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Play that Pokey Music: Computer Archeological Gaming with Vintage Sound Chips

  • Stefan Höltgen
Article
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Abstract

The article discusses programmable sound generators (PSG) of the home computer era (1970s–1990s) and the problem of a historiographizing of them. An alternative way of examining and describing their features for scientific purposes will be suggested: computer archaeology with its methods of measuring, demonstrating, and re-enacting technical processes. The study tries to argue a non-discursive approach to both game history and game sound technology. In conclusion it will show that only a mid-range theory of actual historical objects can be possible, expatiated with PSG sound. Subsequent research could try to investigate such an approach to analyze one specific game and its sounds (by its algorithms and signal outcome), one specific PSG type, or one comparable feature of divers PSGs.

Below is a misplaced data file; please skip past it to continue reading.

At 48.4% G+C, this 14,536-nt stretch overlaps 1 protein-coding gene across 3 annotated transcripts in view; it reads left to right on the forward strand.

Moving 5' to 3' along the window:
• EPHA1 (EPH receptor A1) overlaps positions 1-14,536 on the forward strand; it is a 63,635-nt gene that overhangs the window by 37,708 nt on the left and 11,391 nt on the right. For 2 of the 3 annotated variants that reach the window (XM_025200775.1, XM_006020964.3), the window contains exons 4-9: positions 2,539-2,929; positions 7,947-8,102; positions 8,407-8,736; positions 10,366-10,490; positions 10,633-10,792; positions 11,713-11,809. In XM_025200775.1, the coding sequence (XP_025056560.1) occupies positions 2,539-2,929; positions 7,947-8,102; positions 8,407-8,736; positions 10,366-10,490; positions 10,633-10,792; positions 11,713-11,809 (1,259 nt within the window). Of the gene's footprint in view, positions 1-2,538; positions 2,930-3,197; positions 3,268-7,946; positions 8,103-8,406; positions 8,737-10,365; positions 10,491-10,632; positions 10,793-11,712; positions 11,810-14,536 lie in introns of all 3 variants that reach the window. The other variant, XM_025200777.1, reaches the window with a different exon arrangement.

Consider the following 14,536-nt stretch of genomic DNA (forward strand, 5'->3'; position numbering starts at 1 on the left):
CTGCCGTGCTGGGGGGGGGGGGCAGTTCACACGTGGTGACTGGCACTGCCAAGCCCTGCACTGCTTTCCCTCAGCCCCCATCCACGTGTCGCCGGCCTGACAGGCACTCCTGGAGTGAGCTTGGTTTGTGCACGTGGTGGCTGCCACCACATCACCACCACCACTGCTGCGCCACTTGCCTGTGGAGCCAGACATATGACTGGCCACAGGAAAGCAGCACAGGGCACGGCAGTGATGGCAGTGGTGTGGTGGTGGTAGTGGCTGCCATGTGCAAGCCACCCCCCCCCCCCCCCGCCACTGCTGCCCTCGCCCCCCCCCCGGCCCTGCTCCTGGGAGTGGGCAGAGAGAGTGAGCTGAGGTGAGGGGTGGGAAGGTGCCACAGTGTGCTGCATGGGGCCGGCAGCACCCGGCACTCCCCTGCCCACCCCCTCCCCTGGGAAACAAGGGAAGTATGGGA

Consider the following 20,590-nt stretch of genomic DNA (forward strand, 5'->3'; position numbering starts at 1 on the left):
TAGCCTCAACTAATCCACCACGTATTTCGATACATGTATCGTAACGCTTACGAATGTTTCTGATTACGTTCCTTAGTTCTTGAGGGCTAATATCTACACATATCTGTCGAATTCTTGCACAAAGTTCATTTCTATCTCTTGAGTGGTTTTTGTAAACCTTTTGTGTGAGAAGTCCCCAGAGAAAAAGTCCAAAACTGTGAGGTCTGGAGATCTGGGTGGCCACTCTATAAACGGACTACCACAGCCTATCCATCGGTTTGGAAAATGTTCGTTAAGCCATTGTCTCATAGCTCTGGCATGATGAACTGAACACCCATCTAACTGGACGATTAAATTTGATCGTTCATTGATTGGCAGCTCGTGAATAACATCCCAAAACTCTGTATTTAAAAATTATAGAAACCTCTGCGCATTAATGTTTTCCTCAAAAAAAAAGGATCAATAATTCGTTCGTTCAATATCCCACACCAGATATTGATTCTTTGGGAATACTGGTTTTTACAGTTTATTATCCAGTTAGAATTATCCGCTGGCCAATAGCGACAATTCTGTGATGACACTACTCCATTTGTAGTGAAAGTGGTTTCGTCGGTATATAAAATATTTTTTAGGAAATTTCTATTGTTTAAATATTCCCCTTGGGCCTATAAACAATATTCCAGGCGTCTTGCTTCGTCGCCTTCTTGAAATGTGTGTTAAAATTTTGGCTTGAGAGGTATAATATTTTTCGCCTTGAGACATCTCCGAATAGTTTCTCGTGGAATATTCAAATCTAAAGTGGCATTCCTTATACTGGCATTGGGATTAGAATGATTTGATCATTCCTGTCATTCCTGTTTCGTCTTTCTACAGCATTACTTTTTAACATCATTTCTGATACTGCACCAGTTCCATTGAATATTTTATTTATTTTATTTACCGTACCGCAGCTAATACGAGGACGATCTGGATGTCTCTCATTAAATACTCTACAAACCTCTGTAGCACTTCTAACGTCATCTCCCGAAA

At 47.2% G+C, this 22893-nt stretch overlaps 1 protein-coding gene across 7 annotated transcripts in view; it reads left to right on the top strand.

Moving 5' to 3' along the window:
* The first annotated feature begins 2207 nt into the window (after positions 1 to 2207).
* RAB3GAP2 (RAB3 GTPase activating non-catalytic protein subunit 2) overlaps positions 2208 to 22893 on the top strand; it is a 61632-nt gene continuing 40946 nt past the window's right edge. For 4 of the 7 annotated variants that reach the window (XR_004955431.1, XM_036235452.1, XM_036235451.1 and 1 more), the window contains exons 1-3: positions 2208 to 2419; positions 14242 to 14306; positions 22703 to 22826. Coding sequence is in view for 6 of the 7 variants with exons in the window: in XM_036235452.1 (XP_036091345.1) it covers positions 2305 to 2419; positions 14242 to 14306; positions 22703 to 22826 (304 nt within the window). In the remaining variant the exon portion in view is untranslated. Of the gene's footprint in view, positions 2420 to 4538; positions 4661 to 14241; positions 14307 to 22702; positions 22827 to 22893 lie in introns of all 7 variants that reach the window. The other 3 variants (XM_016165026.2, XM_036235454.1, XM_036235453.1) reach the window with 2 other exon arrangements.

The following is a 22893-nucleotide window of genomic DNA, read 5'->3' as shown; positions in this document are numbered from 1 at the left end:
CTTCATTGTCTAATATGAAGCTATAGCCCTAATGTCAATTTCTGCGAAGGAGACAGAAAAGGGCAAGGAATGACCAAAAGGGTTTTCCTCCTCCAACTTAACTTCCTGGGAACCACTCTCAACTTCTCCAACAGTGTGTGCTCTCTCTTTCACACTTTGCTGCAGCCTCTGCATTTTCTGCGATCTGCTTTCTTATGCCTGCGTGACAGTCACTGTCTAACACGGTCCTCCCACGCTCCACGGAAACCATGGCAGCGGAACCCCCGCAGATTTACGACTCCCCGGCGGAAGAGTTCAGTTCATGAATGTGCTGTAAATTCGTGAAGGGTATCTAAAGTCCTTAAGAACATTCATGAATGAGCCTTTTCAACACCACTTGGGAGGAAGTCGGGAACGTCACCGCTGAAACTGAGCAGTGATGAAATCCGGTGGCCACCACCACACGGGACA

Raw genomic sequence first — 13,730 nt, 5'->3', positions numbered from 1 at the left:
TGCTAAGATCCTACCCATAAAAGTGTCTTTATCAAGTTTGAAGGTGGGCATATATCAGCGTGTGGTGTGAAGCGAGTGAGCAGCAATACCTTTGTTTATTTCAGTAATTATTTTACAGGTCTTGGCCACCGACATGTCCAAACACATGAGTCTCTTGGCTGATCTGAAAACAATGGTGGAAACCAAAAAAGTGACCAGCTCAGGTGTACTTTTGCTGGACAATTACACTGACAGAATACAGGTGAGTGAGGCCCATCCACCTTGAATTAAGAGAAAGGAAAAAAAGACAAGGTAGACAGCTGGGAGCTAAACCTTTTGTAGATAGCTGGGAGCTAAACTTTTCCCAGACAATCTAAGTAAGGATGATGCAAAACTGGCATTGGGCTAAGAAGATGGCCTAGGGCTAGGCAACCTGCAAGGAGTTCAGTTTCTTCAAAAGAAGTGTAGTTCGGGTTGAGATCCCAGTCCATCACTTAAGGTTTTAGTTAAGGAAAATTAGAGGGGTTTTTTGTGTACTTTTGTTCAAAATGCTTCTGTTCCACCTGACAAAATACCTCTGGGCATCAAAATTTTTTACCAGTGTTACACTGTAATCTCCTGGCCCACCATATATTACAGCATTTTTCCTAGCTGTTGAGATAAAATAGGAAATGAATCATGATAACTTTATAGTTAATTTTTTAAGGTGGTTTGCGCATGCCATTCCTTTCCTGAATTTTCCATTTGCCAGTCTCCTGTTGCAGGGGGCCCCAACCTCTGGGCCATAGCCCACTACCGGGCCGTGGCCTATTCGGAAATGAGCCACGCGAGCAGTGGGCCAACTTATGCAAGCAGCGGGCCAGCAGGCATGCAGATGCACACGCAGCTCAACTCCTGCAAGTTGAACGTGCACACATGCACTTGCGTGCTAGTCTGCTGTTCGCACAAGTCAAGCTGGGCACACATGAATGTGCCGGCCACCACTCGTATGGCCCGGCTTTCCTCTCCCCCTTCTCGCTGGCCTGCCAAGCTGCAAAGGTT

Keywords

Sound chip Computer archaeology Media archaeology Retrocomputing Computer history Game sound 

Notes

Acknowledgements

I would like to thank Nikita Braguinski for some musicological explanations, Malte Schulz, Markus Hohmann, and the members of the VIC-20 and TRS-80 Facebook groups for technical hints, and Jana Pauls for her copy-editing.

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Copyright information

© Springer Science+Business Media, LLC, part of Springer Nature 2018

Authors and Affiliations

  1. 1.Institut für Musikwissenschaft und MedienwissenschaftHumboldt-Universität zu BerlinBerlinGermany

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